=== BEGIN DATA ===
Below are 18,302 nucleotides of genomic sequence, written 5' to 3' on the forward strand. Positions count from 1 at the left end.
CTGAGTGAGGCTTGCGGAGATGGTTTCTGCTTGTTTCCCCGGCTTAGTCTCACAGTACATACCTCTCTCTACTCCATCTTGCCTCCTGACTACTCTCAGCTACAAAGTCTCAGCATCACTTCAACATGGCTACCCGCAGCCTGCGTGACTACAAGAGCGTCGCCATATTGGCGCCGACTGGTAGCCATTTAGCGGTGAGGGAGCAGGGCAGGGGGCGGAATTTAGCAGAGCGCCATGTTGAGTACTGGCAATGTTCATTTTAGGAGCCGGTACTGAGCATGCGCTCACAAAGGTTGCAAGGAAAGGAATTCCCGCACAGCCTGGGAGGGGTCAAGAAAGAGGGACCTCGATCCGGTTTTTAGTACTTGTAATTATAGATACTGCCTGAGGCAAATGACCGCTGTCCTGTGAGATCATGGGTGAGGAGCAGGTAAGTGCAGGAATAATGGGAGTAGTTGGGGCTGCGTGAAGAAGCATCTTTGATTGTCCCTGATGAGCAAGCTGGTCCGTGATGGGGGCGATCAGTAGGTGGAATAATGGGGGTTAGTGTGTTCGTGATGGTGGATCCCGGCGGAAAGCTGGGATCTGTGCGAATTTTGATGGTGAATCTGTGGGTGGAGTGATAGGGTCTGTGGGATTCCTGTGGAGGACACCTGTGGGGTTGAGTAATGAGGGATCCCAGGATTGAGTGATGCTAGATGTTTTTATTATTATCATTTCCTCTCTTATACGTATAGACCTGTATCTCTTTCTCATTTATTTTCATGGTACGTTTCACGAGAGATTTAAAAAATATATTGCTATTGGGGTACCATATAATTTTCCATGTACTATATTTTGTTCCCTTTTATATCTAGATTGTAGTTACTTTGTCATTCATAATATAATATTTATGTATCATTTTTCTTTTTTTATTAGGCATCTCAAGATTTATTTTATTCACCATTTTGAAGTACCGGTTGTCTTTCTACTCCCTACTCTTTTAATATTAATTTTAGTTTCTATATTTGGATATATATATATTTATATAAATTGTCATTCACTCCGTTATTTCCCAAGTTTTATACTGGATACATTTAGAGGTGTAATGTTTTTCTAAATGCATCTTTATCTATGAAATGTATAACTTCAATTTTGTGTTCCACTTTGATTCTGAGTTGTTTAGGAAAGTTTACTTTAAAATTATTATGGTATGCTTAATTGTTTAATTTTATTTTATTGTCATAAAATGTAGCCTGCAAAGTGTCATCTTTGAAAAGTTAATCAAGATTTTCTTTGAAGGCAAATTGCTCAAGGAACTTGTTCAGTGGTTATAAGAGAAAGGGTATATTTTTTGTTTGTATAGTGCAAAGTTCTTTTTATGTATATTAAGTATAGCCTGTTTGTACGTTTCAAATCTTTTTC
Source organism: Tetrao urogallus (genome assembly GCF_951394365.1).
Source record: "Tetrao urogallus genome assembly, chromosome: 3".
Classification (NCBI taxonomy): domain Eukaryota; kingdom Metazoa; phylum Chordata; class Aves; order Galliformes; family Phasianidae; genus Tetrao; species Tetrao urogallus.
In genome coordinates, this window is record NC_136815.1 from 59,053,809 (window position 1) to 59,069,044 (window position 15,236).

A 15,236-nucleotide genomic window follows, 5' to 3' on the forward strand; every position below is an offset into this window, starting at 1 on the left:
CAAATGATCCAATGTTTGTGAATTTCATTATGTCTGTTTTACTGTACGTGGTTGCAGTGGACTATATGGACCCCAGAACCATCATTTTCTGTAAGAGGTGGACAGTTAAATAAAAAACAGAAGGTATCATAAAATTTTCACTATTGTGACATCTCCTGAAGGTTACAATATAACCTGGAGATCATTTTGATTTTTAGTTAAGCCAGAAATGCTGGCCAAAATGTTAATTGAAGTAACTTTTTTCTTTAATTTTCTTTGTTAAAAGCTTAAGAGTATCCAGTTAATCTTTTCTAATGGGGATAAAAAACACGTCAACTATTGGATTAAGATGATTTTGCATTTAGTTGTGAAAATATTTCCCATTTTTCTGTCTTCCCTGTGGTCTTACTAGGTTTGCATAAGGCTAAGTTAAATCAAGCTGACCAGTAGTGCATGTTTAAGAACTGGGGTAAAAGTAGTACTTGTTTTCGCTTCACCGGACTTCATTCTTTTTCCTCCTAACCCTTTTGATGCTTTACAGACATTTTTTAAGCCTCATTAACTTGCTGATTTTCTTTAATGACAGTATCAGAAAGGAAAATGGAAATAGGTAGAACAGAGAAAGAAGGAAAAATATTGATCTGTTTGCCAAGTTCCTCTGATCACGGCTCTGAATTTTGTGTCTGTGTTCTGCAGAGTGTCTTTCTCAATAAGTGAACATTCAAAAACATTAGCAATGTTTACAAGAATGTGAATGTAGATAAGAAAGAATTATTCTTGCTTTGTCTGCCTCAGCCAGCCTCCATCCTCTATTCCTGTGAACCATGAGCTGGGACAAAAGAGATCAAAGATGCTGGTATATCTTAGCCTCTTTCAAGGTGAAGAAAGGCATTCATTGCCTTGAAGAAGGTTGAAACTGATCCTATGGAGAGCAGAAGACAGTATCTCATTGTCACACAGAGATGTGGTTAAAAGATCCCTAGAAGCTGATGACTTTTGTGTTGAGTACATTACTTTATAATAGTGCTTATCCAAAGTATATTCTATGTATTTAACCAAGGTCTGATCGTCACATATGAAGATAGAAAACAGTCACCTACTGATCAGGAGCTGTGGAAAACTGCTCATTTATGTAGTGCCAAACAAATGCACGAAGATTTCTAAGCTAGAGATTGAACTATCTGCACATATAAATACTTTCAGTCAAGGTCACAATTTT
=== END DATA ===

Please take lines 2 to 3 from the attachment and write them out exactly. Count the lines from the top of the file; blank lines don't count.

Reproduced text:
CTGAGTGAGGCTTGCGGAGATGGTTTCTGCTTGTTTCCCCGGCTTAGTCTCACAGTACATACCTCTCTCTACTCCATCTTGCCTCCTGACTACTCTCAGCTACAAAGTCTCAGCATCACTTCAACATGGCTACCCGCAGCCTGCGTGACTACAAGAGCGTCGCCATATTGGCGCCGACTGGTAGCCATTTAGCGGTGAGGGAGCAGGGCAGGGGGCGGAATTTAGCAGAGCGCCATGTTGAGTACTGGCAATGTTCATTTTAGGAGCCGGTACTGAGCATGCGCTCACAAAGGTTGCAAGGAAAGGAATTCCCGCACAGCCTGGGAGGGGTCAAGAAAGAGGGACCTCGATCCGGTTTTTAGTACTTGTAATTATAGATACTGCCTGAGGCAAATGACCGCTGTCCTGTGAGATCATGGGTGAGGAGCAGGTAAGTGCAGGAATAATGGGAGTAGTTGGGGCTGCGTGAAGAAGCATCTTTGATTGTCCCTGATGAGCAAGCTGGTCCGTGATGGGGGCGATCAGTAGGTGGAATAATGGGGGTTAGTGTGTTCGTGATGGTGGATCCCGGCGGAAAGCTGGGATCTGTGCGAATTTTGATGGTGAATCTGTGGGTGGAGTGATAGGGTCTGTGGGATTCCTGTGGAGGACACCTGTGGGGTTGAGTAATGAGGGATCCCAGGATTGAGTGATGCTAGATGTTTTTATTATTATCATTTCCTCTCTTATACGTATAGACCTGTATCTCTTTCTCATTTATTTTCATGGTACGTTTCACGAGAGATTTAAAAAATATATTGCTATTGGGGTACCATATAATTTTCCATGTACTATATTTTGTTCCCTTTTATATCTAGATTGTAGTTACTTTGTCATTCATAATATAATATTTATGTATCATTTTTCTTTTTTTATTAGGCATCTCAAGATTTATTTTATTCACCATTTTGAAGTACCGGTTGTCTTTCTACTCCCTACTCTTTTAATATTAATTTTAGTTTCTATATTTGGATATATATATATTTATATAAATTGTCATTCACTCCGTTATTTCCCAAGTTTTATACTGGATACATTTAGAGGTGTAATGTTTTTCTAAATGCATCTTTATCTATGAAATGTATAACTTCAATTTTGTGTTCCACTTTGATTCTGAGTTGTTTAGGAAAGTTTACTTTAAAATTATTATGGTATGCTTAATTGTTTAATTTTATTTTATTGTCATAAAATGTAGCCTGCAAAGTGTCATCTTTGAAAAGTTAATCAAGATTTTCTTTGAAGGCAAATTGCTCAAGGAACTTGTTCAGTGGTTATAAGAGAAAGGGTATATTTTTTGTTTGTATAGTGCAAAGTTCTTTTTATGTATATTAAGTATAGCCTGTTTGTACGTTTCAAATCTTTTTC
Source organism: Tetrao urogallus (genome assembly GCF_951394365.1).